Wednesday, September 23, 2015

"The Gospel of John" (2014)

This movie snuck up on me. Only available on Netflix, I thought it was the 2003 film based on “The Living Bible” translation. (One I have yet to see as well.) Watching it I quickly realized that this is a new experiment.

Past “Visual Bible” films have attempted to stick precisely to the Biblical texts through voice-over narration and using the dialogue exactly as it appears in whatever translation they are following.

This movie uses a documentary technique where scenes are acted out (in Aramaic, Greek or Hebrew where appropriate) and the entire text of the NIV is read in voic over. In that sense it is more like the “Bible on Tape,” but with visuals. There is still interpretation going on, but perhaps less that versions that more directly dramatize the action.

Ultimately, this movie fails as a film. It is not really that same art-form. As a resource, something to supplement Scripture or introduce people to the Biblical texts it is great. Especially taken in small segments. But audiences will probably have a hard time sitting through the two and a half hour running time.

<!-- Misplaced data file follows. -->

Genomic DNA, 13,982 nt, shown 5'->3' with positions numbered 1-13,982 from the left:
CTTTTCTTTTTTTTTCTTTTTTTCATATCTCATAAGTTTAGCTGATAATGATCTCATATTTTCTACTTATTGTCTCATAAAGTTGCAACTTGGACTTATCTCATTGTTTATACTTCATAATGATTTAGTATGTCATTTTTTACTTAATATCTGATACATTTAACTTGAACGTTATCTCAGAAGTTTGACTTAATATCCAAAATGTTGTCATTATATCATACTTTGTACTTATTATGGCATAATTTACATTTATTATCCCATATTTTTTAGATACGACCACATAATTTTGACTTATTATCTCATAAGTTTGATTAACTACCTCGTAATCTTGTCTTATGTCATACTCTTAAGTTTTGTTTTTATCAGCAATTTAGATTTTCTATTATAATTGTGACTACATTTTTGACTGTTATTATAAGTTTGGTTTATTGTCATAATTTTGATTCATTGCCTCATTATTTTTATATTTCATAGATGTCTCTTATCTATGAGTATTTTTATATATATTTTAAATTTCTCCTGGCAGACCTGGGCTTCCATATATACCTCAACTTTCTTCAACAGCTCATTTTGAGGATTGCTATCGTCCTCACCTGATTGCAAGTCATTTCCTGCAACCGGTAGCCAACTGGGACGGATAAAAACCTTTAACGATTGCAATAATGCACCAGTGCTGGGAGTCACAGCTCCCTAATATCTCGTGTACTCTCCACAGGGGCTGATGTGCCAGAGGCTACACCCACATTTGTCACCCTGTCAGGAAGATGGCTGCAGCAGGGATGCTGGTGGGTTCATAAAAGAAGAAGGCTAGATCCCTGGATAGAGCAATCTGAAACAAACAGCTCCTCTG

While we are at it, this is a problem for all cinematic retellings of Scripture, isn’t it? The better realized dramatic efforts distort the text, or run the risk of interpreting a lot of things that are not spelled out. And efforts like this one fail to be an engaging, visual story. There is something special about the written word. I think special revelation is ultimately only communicated through the text, written or read. At least this project has that, just clouded with visuals.

No comments:

Post a Comment

NonModernBlog written content is the copyrighted property of Jason Dietz. Header photos and photos in posts where indicated are the copyrighted property of Jason and Cheryl Dietz.
Promotional photos such as screenshots or posters and links to the trailers of reviewed content are the property of the companies that produced the original content and no copyright infringement is intended.
It is believed that the use of a limited number of such material for critical commentary and discussion qualifies as fair use under copyright law.

  © Blogger template Brownium by Ourblogtemplates.com 2009

Back to TOP